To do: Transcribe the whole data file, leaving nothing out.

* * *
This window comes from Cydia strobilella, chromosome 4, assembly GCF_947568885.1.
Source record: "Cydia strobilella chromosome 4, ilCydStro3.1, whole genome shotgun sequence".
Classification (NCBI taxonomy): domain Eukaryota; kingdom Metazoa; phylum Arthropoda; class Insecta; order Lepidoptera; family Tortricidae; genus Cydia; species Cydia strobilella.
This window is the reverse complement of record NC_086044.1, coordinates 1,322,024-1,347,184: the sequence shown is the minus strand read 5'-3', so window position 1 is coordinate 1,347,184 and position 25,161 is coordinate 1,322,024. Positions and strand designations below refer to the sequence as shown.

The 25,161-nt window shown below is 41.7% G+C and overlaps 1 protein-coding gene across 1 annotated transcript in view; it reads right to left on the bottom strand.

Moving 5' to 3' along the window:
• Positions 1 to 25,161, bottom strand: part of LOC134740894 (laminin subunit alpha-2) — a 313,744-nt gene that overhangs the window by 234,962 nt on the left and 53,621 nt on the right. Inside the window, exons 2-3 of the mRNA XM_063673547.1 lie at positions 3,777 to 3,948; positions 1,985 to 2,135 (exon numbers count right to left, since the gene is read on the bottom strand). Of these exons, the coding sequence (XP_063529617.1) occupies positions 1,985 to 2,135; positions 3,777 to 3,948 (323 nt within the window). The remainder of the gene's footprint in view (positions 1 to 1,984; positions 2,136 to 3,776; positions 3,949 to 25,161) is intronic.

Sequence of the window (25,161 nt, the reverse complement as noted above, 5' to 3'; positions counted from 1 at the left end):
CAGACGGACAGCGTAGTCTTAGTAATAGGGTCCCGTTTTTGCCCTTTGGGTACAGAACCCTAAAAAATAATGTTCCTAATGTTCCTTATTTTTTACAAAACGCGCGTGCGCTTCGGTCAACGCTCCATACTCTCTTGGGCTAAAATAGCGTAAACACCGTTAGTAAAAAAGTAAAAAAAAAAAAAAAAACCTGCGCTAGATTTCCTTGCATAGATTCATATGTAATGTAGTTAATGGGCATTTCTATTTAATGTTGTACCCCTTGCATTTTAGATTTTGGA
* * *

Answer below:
This window comes from Cydia strobilella, chromosome 4, assembly GCF_947568885.1.
Source record: "Cydia strobilella chromosome 4, ilCydStro3.1, whole genome shotgun sequence".
Classification (NCBI taxonomy): domain Eukaryota; kingdom Metazoa; phylum Arthropoda; class Insecta; order Lepidoptera; family Tortricidae; genus Cydia; species Cydia strobilella.
This window is the reverse complement of record NC_086044.1, coordinates 1,322,024-1,347,184: the sequence shown is the minus strand read 5'-3', so window position 1 is coordinate 1,347,184 and position 25,161 is coordinate 1,322,024. Positions and strand designations below refer to the sequence as shown.

The 25,161-nt window shown below is 41.7% G+C and overlaps 1 protein-coding gene across 1 annotated transcript in view; it reads right to left on the bottom strand.

Moving 5' to 3' along the window:
• Positions 1 to 25,161, bottom strand: part of LOC134740894 (laminin subunit alpha-2) — a 313,744-nt gene that overhangs the window by 234,962 nt on the left and 53,621 nt on the right. Inside the window, exons 2-3 of the mRNA XM_063673547.1 lie at positions 3,777 to 3,948; positions 1,985 to 2,135 (exon numbers count right to left, since the gene is read on the bottom strand). Of these exons, the coding sequence (XP_063529617.1) occupies positions 1,985 to 2,135; positions 3,777 to 3,948 (323 nt within the window). The remainder of the gene's footprint in view (positions 1 to 1,984; positions 2,136 to 3,776; positions 3,949 to 25,161) is intronic.

Sequence of the window (25,161 nt, the reverse complement as noted above, 5' to 3'; positions counted from 1 at the left end):
CAGACGGACAGCGTAGTCTTAGTAATAGGGTCCCGTTTTTGCCCTTTGGGTACAGAACCCTAAAAAATAATGTTCCTAATGTTCCTTATTTTTTACAAAACGCGCGTGCGCTTCGGTCAACGCTCCATACTCTCTTGGGCTAAAATAGCGTAAACACCGTTAGTAAAAAAGTAAAAAAAAAAAAAAAAACCTGCGCTAGATTTCCTTGCATAGATTCATATGTAATGTAGTTAATGGGCATTTCTATTTAATGTTGTACCCCTTGCATTTTAGATTTTGGA